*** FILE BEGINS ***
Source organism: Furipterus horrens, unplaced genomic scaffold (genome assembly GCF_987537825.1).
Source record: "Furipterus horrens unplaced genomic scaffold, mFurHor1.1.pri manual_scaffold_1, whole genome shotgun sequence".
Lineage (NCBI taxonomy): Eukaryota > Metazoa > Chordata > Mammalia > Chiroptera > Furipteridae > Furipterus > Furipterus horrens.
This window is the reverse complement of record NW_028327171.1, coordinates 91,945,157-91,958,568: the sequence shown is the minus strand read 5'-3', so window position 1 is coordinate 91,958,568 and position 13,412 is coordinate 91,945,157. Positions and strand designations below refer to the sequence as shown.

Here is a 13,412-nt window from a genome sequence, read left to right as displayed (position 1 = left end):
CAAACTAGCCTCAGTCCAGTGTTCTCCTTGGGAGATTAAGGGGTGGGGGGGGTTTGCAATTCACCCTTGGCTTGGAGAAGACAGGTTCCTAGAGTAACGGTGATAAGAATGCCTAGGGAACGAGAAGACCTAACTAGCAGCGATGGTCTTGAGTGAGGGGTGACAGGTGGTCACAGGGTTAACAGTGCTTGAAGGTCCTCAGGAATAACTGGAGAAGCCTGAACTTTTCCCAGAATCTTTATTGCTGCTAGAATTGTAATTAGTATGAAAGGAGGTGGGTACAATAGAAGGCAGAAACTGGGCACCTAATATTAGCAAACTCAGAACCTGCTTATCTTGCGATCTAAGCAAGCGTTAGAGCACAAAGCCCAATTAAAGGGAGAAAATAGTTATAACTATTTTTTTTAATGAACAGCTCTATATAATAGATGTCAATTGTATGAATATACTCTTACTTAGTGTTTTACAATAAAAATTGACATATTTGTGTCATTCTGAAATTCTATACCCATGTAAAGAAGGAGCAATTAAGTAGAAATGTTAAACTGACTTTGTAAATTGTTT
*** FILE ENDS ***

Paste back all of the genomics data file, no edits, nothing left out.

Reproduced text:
Source organism: Furipterus horrens, unplaced genomic scaffold (genome assembly GCF_987537825.1).
Source record: "Furipterus horrens unplaced genomic scaffold, mFurHor1.1.pri manual_scaffold_1, whole genome shotgun sequence".
Lineage (NCBI taxonomy): Eukaryota > Metazoa > Chordata > Mammalia > Chiroptera > Furipteridae > Furipterus > Furipterus horrens.
This window is the reverse complement of record NW_028327171.1, coordinates 91,945,157-91,958,568: the sequence shown is the minus strand read 5'-3', so window position 1 is coordinate 91,958,568 and position 13,412 is coordinate 91,945,157. Positions and strand designations below refer to the sequence as shown.

Here is a 13,412-nt window from a genome sequence, read left to right as displayed (position 1 = left end):
CAAACTAGCCTCAGTCCAGTGTTCTCCTTGGGAGATTAAGGGGTGGGGGGGGTTTGCAATTCACCCTTGGCTTGGAGAAGACAGGTTCCTAGAGTAACGGTGATAAGAATGCCTAGGGAACGAGAAGACCTAACTAGCAGCGATGGTCTTGAGTGAGGGGTGACAGGTGGTCACAGGGTTAACAGTGCTTGAAGGTCCTCAGGAATAACTGGAGAAGCCTGAACTTTTCCCAGAATCTTTATTGCTGCTAGAATTGTAATTAGTATGAAAGGAGGTGGGTACAATAGAAGGCAGAAACTGGGCACCTAATATTAGCAAACTCAGAACCTGCTTATCTTGCGATCTAAGCAAGCGTTAGAGCACAAAGCCCAATTAAAGGGAGAAAATAGTTATAACTATTTTTTTTAATGAACAGCTCTATATAATAGATGTCAATTGTATGAATATACTCTTACTTAGTGTTTTACAATAAAAATTGACATATTTGTGTCATTCTGAAATTCTATACCCATGTAAAGAAGGAGCAATTAAGTAGAAATGTTAAACTGACTTTGTAAATTGTTT